Endless Failure Of Climate Doomsday Tales

Written by Vijay Jayaraj

On June 29, 2017, the Dailymail in UK ran an article headlined “Four years to save the Earth: 2020 is the deadline to avert climate catastrophe, experts claim in chilling commentary.”

Two years later and halfway to deadline, the earth has not changed much. If anything, the El Niño of the 2016-17 season gave way for much cooler temperatures across the globe and the past two years have been colder than 2016.

This is just one of the many climate doomsday news articles that gets published in our mainstream news media every single day.

How seriously should we treat the climate doomsday claims?

In mid-2000s “Arctic sea ice melting” became the buzz word and the star of the climate apocalypse movement. Since then, the melting of Arctic sea ice became the central theme of climate doomsday theories.

In 2007, news media across the globe warned that the Arctic would soon be ice-free because of the excessive melting from global warming. It came on the heels of Al Gore’sAn Inconvenient Truth, a 2016 documentary on how global warming is melting Arctic ice and killing Polar bears.

Arctic summers ice-free ‘by 2013,” was a BBC headline. The article justified its claim by referring to the modelling forecasts of climate scientists. It read, “using supercomputers to crunch through possible future outcomes has become a standard part of climate science in recent years … modelling studies indicate northern polar waters could be ice-free in summers within just 5-6 years.”

But instead of disappearing, the Arctic sea ice grew. The 2013 minimal sea ice extent in the Arctic outgrew the 2012 levels. The ice-free predictions have been proven to be wrong and extremely inaccurate. The minimal sea ice extent today (2018) is much higher than that of 2012.

This was not the only case where the computer models failed in their predictions.

During the past 19 years, the computer climate models used to forecast global temperatures failed to predict the temperature levels accurately. Even worse, the models failed to capture the apparent slowdown in the warming of earth.

These are the very same models that are currently being used to justify climate policies like the Paris agreement. With a two-decade record of dismal failure in predicting temperatures, the model outputs can hardly be trusted as valid indicators of future climate.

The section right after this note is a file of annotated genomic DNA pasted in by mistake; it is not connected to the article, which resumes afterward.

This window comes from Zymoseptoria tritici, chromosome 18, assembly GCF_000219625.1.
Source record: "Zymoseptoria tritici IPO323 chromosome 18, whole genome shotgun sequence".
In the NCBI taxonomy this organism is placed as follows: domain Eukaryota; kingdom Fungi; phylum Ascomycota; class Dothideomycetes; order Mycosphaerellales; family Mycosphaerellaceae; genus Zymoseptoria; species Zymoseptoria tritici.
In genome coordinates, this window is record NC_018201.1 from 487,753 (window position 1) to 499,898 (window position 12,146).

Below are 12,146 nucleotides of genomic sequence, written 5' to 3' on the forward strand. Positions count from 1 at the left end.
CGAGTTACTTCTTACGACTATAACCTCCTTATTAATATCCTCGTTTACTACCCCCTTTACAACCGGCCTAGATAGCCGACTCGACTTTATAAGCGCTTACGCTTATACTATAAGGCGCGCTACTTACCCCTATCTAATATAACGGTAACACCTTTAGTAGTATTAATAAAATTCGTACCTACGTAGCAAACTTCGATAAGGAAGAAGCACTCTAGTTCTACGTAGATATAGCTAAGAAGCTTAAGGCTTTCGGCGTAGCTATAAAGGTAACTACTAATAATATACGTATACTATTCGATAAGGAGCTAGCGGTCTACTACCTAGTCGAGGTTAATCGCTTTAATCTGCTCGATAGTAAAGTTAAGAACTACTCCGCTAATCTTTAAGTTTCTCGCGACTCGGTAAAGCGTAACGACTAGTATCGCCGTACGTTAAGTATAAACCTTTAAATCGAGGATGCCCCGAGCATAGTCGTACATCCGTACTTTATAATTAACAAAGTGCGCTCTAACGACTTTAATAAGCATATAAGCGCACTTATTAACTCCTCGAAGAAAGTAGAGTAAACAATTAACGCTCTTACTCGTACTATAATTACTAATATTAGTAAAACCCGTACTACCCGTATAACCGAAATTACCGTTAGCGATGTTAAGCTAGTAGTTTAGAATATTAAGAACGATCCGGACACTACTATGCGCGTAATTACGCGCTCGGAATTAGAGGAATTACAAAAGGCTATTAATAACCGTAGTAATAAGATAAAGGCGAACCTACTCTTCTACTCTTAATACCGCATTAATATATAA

Other climate gaffes include the claims about the worsening of extreme weather events due to climate change. Contrary to popular belief, there has been no observable increase in extreme weather events.

In the U.S., tornado activity was at its record low in 2018 and the severity of wildfire has actually declined. Studies also indicate that the global area burned by wildfire has declined during the past few decades.

And these are just the incompetency of doomsayer’s claims with the current state of climate. If we contextualize the present-day climate in comparison to the climate during the past 10,000 years, then most of the doomsday theories lose their sting.

Arctic sea ice, for example, is at one of its highest levels in the Holocene (last 10,000 years). The temperature levels have constantly swung in the past, including the well-studied two warm periods (Roman and Medieval) and one cold period (Little Ice Age) in the past 2000 years.

More surprisingly, throughout the history, the atmospheric carbon dioxide (CO2) concentration levels followed the temperature levels and not vice versa. In other words, atmospheric CO2 concentration were not the primary drivers of the rise in temperatures (whenever they occurred).

This was reflected in the temperature measurements between 2000 and 2018, when the exponential increase in atmospheric CO2 concentration failed to cause a rise in global temperature levels.

It is a gentle reminder that we should take the doomsday claims with a pinch of salt. Neither are they scientifically accurate nor are they put through rigorous scrutiny before being disseminated to the masses.


Vijay Jayaaj (M.Sc., Environmental Science, University of East Anglia, England), Research Associate for Developing Countries for the Cornwall Alliance for the Stewardship of Creation, lives in Bangalore, India.

This article was originally published at AmericanThinker.com.

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Modified by Matthew Medlen.com